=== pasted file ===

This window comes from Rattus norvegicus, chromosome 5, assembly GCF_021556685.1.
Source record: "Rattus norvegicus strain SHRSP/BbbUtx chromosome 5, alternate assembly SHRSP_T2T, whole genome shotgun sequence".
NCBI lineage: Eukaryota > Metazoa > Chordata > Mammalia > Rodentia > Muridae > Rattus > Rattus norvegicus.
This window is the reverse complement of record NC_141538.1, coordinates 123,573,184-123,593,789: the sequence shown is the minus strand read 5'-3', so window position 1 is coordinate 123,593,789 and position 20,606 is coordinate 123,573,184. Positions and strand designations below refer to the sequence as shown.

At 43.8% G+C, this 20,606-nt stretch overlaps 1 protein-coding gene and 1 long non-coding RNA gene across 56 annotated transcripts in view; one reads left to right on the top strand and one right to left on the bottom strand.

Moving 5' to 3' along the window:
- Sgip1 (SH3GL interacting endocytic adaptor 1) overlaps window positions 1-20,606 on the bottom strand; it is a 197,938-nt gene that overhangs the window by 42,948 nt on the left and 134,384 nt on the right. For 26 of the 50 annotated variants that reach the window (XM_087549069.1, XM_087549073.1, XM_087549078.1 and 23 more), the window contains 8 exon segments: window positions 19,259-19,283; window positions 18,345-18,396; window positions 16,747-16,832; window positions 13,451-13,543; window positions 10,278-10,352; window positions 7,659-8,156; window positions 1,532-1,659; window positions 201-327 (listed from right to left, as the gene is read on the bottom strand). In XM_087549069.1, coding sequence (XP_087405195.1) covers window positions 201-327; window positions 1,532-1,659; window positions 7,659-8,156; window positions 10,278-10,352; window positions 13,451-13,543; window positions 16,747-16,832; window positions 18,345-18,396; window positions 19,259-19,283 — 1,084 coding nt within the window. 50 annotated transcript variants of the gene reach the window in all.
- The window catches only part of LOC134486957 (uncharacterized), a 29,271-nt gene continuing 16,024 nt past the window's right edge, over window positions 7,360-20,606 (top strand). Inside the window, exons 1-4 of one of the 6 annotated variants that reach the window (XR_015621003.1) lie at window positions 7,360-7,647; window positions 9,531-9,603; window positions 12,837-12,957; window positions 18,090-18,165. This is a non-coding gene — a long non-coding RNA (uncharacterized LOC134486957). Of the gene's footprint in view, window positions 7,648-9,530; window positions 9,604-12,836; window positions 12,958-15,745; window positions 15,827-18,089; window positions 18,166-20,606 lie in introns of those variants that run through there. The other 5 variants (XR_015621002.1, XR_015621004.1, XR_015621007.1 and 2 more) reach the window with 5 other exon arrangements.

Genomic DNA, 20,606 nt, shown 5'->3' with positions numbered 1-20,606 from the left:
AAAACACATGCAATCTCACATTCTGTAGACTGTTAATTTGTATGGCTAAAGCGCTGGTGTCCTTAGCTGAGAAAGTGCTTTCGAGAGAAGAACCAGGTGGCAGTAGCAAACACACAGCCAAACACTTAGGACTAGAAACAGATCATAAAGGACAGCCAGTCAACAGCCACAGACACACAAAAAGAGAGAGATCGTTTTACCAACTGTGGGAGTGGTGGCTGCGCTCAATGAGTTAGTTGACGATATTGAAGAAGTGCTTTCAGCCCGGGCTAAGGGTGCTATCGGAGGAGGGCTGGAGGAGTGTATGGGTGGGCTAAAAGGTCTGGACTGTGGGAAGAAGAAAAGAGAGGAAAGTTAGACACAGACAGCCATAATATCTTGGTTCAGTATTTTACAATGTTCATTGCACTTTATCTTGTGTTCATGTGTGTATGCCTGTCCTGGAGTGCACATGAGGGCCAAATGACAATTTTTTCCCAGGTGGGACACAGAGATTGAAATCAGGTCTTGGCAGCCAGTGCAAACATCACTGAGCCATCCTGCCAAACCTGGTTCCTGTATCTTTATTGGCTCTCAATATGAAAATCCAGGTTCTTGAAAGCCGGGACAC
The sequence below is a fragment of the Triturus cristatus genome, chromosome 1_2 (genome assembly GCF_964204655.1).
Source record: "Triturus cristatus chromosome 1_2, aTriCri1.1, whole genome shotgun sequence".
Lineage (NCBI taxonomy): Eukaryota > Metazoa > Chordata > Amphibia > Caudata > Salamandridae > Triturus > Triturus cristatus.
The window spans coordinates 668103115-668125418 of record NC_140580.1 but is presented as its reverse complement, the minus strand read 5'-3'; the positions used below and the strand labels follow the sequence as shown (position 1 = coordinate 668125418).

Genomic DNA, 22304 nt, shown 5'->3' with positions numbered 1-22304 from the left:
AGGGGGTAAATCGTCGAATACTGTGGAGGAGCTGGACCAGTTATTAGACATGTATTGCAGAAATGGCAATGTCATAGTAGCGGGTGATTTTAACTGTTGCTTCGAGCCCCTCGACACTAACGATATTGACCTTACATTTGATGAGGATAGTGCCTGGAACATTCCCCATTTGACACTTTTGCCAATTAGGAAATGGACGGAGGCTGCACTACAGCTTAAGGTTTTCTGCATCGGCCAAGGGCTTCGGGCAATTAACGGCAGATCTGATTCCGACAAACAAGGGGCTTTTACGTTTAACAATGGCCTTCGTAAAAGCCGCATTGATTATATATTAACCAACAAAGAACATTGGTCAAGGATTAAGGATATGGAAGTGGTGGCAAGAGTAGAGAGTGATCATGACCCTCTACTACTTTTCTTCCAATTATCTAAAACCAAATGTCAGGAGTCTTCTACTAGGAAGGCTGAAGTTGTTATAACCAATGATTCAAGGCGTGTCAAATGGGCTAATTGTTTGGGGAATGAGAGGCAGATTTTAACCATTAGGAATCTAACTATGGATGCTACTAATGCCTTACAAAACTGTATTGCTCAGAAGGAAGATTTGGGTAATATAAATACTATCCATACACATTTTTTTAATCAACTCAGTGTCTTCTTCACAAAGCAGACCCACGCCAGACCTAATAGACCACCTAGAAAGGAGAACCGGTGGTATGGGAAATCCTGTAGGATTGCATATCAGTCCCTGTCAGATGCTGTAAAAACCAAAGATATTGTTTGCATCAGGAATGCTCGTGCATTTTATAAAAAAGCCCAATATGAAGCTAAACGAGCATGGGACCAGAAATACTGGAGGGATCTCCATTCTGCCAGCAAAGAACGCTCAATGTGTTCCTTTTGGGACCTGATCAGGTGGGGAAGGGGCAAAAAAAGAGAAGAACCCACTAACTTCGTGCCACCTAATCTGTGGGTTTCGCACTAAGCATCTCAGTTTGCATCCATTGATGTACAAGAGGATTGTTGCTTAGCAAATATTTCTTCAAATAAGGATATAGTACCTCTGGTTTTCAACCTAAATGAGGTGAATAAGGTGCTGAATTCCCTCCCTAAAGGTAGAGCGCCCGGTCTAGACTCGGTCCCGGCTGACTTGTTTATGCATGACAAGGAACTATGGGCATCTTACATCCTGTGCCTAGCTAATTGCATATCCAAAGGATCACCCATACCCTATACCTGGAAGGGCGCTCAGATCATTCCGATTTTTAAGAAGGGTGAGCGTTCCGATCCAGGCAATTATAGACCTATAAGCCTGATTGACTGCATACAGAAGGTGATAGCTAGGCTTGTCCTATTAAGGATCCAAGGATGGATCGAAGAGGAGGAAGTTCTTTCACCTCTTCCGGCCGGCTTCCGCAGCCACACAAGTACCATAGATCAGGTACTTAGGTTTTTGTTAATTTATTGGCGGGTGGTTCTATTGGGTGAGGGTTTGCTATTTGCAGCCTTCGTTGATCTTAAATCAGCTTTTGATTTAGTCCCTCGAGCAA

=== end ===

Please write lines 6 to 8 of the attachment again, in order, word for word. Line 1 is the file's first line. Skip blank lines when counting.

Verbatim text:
Moving 5' to 3' along the window:
- Sgip1 (SH3GL interacting endocytic adaptor 1) overlaps window positions 1-20,606 on the bottom strand; it is a 197,938-nt gene that overhangs the window by 42,948 nt on the left and 134,384 nt on the right. For 26 of the 50 annotated variants that reach the window (XM_087549069.1, XM_087549073.1, XM_087549078.1 and 23 more), the window contains 8 exon segments: window positions 19,259-19,283; window positions 18,345-18,396; window positions 16,747-16,832; window positions 13,451-13,543; window positions 10,278-10,352; window positions 7,659-8,156; window positions 1,532-1,659; window positions 201-327 (listed from right to left, as the gene is read on the bottom strand). In XM_087549069.1, coding sequence (XP_087405195.1) covers window positions 201-327; window positions 1,532-1,659; window positions 7,659-8,156; window positions 10,278-10,352; window positions 13,451-13,543; window positions 16,747-16,832; window positions 18,345-18,396; window positions 19,259-19,283 — 1,084 coding nt within the window. 50 annotated transcript variants of the gene reach the window in all.
- The window catches only part of LOC134486957 (uncharacterized), a 29,271-nt gene continuing 16,024 nt past the window's right edge, over window positions 7,360-20,606 (top strand). Inside the window, exons 1-4 of one of the 6 annotated variants that reach the window (XR_015621003.1) lie at window positions 7,360-7,647; window positions 9,531-9,603; window positions 12,837-12,957; window positions 18,090-18,165. This is a non-coding gene — a long non-coding RNA (uncharacterized LOC134486957). Of the gene's footprint in view, window positions 7,648-9,530; window positions 9,604-12,836; window positions 12,958-15,745; window positions 15,827-18,089; window positions 18,166-20,606 lie in introns of those variants that run through there. The other 5 variants (XR_015621002.1, XR_015621004.1, XR_015621007.1 and 2 more) reach the window with 5 other exon arrangements.